the city's colleges and universities will be able to use the rich
cache of historical materials.
Each of the speakers touched
on the role FDR played in lifting the country out of the Great
Depression. When he took office in 1933, FDR inspired hope with his
fireside chats and created great public works projects to put people
back to work.
"He had the courage and compassion to realize
what a man needed was a hand and not a handout," said Mr. White.
Mr. Bullock remarked that interest in the Roosevelts has not
diminished over time, and he anticipates years of collaboration
between the institute in Hyde Park, once the seat of the Roosevelt
family, and the new museum.
Presidential scholar and author
Stanley L. Klos last night gave the keynote address for the event.
In a telephone interview earlier in the week, Mr. Klos said that the
FDR center and its museum are important because "history is a
crystal ball of the future."
"What were the challenges of
the past and what worked and what didn't?" Mr. Klos said. "No one
went through more perilous times than FDR."
Mr. Klos said
that one of the key accomplishments of FDR was the electrification
of America. When he took office, 90 percent of homes had no
electricity, prompting people to forsake rural areas for the cities.
FDR created the rural electrical authorities, which brought power to
"He understood the key to prosperity was
inexpensive power," Mr. Klos said. "He bottled up the natural
FDR also was the impetus behind the Manhattan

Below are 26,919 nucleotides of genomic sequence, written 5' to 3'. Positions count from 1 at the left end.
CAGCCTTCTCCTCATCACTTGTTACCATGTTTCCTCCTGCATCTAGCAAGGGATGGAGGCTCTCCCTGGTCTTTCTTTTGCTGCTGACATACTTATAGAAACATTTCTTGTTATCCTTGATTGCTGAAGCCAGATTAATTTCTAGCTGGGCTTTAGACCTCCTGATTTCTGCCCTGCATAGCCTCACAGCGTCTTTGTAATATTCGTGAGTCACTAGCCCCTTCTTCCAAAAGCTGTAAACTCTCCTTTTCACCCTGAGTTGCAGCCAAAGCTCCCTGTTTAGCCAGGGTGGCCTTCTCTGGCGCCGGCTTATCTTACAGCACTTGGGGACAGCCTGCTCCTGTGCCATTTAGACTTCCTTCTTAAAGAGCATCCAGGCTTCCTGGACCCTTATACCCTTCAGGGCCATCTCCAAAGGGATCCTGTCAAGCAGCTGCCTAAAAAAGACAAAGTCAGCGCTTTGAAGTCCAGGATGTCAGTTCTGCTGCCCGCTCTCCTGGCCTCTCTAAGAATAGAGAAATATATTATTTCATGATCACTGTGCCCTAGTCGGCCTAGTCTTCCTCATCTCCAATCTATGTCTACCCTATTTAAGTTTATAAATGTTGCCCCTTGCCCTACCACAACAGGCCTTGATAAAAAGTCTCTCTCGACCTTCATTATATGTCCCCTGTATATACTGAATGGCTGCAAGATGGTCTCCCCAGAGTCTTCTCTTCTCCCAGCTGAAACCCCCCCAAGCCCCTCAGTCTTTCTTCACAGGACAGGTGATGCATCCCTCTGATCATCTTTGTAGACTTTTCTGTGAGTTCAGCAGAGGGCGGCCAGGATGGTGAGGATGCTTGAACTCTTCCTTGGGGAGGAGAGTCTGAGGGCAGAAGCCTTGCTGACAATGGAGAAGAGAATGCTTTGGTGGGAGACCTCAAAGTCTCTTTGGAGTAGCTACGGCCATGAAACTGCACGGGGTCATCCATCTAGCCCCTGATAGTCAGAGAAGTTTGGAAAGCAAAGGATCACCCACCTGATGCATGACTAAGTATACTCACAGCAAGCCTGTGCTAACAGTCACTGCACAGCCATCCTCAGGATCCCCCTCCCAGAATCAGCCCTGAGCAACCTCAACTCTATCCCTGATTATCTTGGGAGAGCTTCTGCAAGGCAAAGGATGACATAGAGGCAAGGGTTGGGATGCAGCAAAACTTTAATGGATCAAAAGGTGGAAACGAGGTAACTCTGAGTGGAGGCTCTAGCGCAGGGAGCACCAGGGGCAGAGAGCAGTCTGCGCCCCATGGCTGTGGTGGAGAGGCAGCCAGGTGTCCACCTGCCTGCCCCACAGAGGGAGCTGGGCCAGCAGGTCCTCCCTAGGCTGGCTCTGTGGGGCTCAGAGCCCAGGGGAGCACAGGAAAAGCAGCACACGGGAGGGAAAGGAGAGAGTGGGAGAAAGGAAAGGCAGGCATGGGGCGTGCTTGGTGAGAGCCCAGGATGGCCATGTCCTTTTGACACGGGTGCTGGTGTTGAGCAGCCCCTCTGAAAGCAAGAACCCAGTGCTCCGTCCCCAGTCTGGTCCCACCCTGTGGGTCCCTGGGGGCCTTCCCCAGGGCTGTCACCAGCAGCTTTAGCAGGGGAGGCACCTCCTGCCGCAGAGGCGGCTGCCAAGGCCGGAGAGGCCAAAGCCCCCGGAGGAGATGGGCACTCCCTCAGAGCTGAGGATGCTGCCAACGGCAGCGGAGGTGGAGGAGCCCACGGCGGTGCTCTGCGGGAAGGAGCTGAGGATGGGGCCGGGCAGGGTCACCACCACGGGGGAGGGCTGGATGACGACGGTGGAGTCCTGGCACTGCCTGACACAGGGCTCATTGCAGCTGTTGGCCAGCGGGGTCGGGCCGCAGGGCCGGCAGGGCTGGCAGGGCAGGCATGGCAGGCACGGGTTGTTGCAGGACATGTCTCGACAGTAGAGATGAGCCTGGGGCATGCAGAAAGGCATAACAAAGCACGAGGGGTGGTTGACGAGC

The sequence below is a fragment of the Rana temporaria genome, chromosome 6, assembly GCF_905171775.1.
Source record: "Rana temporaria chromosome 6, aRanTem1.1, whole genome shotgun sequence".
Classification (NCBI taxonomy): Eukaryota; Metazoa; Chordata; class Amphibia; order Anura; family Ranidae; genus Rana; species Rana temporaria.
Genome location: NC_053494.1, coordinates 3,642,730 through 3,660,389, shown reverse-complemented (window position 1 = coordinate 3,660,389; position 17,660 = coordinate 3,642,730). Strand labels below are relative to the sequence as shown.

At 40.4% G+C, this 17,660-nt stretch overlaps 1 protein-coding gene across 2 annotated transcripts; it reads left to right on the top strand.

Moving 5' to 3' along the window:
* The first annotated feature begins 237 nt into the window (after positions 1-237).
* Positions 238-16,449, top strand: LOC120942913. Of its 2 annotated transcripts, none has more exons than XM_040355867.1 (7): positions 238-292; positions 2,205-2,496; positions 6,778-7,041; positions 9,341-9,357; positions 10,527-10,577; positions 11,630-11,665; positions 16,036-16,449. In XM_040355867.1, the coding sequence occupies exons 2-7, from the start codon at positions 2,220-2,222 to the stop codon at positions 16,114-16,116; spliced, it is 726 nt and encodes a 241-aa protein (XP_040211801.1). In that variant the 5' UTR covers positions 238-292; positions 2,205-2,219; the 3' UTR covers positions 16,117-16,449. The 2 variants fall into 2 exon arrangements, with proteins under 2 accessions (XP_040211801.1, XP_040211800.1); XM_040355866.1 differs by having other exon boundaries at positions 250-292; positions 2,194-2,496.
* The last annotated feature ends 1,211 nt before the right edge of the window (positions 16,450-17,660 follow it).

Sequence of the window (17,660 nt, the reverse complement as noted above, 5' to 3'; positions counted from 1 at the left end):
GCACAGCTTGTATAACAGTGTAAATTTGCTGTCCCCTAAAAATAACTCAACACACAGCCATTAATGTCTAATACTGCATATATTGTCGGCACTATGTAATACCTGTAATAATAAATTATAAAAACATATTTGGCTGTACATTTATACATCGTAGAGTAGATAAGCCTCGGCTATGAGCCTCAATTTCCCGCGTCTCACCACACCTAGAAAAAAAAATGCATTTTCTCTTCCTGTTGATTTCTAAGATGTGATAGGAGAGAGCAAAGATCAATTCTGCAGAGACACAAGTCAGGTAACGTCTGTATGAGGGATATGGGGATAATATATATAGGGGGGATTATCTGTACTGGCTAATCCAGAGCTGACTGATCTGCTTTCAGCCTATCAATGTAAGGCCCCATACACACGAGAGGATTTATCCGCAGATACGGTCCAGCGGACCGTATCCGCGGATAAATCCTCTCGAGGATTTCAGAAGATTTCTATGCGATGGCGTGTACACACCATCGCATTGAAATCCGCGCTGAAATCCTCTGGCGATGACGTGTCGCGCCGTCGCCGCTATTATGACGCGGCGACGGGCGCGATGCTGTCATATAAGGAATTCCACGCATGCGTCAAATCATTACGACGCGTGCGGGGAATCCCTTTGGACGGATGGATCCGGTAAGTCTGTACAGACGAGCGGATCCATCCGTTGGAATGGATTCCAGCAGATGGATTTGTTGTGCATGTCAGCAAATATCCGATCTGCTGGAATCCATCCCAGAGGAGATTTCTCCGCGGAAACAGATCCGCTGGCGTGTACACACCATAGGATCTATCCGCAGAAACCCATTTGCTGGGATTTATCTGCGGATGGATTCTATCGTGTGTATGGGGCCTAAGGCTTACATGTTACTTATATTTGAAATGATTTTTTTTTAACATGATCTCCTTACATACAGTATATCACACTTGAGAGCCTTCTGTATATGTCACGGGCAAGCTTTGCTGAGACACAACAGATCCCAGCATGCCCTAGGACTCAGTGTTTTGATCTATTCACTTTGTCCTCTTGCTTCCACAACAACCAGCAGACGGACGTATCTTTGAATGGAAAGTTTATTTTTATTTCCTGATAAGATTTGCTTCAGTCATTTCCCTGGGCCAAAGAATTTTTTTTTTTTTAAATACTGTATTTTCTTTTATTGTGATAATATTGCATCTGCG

Project, which split the atom, led to the development of the atom
bomb and ultimately harnessed nuclear power as an energy source.
Today, Mr. Klos said, demands on energy and oil are skyrocketing, as
people around the world seek to have disposable income and the type
of life we know in the United States, with automobiles and other
"Germany is only second behind us in
oil consumption," Mr. Klos said. "If China reaches the proportion of
people with cars that we have in the U.S., that will exhaust OPEC's
oil reserves. As our needs grow for more and more energy, we are
going to be in an extremely competitive field."
"He would realize that the world is now a
global economy, and there is a war of economics," Mr. Klos said.
"Yes, we're in a terrorist war right now, but the global war has
shifted to a competition for natural resources and quality of life."
In Mr. Klos' view, FDR would realize the key is weaning
ourselves off oil and its importation. He would be aware that the
electrical grid he put together wastes enormous amounts of energy
because it has not been upgraded and fails to make use of
"We could do what Japan, France and
Germany have done and use the next generation of breeder reactors
that are so efficient," Mr. Klos said. "FDR would be calling another
Manhattan Project to see, with our greatest minds, if we could find
a third form of energy and supply the needs of the United States and
prepare the country for the oil shortage that is coming in the next
As the morning's activities drew to a close,
Worcester writer and photographer Idamay Arsenault was presented
with a Certificate of Special Congressional Recognition by Mr.
McGovern. Through her photography, Mrs. Arsenault is credited with
spearheading the renaissance at Union Station. Mr. McGovern also
presented Dr. Plaud with a flag flown over the Capitol.
Later, as guests milled around munching doughnuts and
cookies, Nick Roosevelt stood to one side while his uncle signed
autographs. The young Mr. Roosevelt is 18 and grew up in Berkeley,
Calif. He was headed to the Democratic National Convention in Boston
to serve as a volunteer. He is entering the University of
Pennsylvania in the fall and intends to major in history and
"All the Roosevelts, we all love history," he
said, flashing a grin.